When I signed up for Engineers Without Borders, I though, Gee, this is cool – I get funded to travel to a really unique place and practice both my French and engineering skills!  The experience helped land me a job and gave me some real world perspective on what life is like in West Africa.  But my trip to Cameroon benefitted myself more than it did the community.  We spent endless weeks organizing, building, delivering, preparing, teaching,…all to end up with empty wallets and a failed system.  We visited a nearby project similar to ours: a solar panel-powered well system installed by the University of Delaware.  What did we find?  An empty water tank at the top of a hill next to a school.  Why was there no water pumping up here?  We found the lower pump where a few kids were squeezing out the only drops they could get.  Why was there not even water at the taps with the greatest hydraulic head?  My colleague found the answer: the solar panels were coated in weeks worth of red, Cameroonian mountain dust.  No one had been cleaning the panels, despite clear instruction from the volunteers to do so.  Back at our own project, we even set up a committee dedicated to clean the panels once a week.  You would think that a quick cleanse isn’t much to ask from a slower paced, rural community, but even our village had to provide an incentive by offering weekly pay to the volunteer.  When I returned to the States and shared my story with my friends, my best friend gave me a link to a video that discussed exactly how EWB projects are inevitable failures.  There is no water coming out a year later.  All of this money and time, and for what?  Why is this happening?  The answer is multi-faceted, having its roots in my fish theory.  Plus, things that break in these rural communities often stay broken.  Why?  Well, what resources are there to fix them?  To fix these projects that are not the standard way of life?  What motive is there to gather the information and to find a way to bring back something that these villages have survived for thousands of years without?  And that brings me to my third point…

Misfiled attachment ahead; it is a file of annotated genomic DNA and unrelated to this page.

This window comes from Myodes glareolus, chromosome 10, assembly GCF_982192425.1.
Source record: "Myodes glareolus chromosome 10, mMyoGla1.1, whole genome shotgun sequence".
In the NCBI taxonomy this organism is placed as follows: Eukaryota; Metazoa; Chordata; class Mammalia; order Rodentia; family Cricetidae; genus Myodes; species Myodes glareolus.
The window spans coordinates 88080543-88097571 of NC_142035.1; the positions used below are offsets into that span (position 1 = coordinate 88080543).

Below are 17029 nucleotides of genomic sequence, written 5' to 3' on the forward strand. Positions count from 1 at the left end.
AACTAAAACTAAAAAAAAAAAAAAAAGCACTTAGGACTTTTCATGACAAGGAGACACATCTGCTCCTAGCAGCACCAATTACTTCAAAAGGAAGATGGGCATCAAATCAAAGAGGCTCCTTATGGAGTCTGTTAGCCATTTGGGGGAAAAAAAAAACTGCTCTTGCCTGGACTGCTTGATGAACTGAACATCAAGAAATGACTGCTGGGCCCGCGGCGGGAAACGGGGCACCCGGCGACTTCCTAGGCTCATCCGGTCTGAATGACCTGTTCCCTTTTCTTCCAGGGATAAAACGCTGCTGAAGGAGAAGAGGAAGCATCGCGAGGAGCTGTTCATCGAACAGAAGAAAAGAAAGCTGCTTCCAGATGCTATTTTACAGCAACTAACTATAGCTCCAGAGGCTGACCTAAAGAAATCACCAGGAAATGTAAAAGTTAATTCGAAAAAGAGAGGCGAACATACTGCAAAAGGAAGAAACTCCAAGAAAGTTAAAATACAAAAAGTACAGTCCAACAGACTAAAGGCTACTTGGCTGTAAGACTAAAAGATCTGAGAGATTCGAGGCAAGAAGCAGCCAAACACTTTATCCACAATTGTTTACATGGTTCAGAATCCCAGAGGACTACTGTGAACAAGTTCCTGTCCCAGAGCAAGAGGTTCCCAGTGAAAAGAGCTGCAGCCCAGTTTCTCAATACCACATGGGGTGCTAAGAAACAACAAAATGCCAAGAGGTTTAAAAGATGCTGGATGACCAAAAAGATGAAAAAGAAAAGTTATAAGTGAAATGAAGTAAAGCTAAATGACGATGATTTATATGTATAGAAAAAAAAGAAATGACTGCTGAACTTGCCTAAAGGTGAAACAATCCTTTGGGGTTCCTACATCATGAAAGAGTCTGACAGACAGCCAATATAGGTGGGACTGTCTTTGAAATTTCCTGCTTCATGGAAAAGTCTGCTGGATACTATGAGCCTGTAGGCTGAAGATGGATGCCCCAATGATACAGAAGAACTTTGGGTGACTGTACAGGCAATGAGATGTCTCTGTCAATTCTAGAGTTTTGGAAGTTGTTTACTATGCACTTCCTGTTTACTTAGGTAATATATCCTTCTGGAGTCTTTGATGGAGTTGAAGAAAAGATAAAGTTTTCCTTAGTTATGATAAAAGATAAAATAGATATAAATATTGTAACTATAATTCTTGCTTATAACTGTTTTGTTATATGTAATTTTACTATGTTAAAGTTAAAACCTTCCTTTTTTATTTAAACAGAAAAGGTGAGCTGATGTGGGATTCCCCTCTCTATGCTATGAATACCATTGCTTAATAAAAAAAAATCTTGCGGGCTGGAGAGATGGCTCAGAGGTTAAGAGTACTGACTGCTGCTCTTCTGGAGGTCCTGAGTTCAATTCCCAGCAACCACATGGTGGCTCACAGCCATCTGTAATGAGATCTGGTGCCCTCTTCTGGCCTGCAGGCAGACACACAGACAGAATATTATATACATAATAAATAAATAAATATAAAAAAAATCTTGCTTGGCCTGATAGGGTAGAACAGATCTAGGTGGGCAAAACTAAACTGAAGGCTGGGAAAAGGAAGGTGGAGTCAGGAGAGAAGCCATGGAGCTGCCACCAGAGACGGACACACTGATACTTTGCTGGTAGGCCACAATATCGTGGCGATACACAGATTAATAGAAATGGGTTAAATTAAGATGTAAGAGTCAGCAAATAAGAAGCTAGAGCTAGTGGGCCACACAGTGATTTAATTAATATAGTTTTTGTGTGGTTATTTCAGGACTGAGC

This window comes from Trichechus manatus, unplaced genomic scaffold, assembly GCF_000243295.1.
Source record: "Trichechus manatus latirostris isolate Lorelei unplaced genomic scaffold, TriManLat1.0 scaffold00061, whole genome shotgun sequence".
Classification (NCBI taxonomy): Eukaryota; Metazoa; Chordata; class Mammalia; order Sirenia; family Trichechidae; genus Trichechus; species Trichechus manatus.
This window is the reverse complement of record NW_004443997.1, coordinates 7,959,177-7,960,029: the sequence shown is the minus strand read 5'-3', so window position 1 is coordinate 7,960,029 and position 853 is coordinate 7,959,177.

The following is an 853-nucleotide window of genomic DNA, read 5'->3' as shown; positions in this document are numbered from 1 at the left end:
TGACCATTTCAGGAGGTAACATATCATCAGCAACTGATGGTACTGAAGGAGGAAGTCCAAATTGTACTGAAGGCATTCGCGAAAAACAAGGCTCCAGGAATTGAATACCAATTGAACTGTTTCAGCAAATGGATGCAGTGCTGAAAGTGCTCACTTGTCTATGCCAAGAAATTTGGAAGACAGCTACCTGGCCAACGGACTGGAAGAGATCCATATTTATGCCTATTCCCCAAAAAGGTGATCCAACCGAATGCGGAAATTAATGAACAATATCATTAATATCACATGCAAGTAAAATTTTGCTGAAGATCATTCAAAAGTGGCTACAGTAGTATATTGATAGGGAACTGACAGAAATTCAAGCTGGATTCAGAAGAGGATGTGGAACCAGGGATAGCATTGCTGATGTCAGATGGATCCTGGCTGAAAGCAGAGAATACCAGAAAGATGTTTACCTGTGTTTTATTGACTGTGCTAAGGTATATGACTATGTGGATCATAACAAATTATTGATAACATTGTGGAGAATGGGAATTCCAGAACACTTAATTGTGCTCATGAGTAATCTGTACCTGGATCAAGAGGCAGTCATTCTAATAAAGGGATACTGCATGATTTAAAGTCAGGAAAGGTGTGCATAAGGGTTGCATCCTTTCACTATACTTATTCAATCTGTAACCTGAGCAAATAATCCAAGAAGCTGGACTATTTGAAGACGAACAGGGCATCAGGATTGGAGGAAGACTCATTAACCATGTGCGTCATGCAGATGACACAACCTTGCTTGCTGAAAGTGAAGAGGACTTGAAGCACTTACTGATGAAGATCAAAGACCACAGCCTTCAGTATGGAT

3. DON’T FIX WHAT’S NOT BROKEN.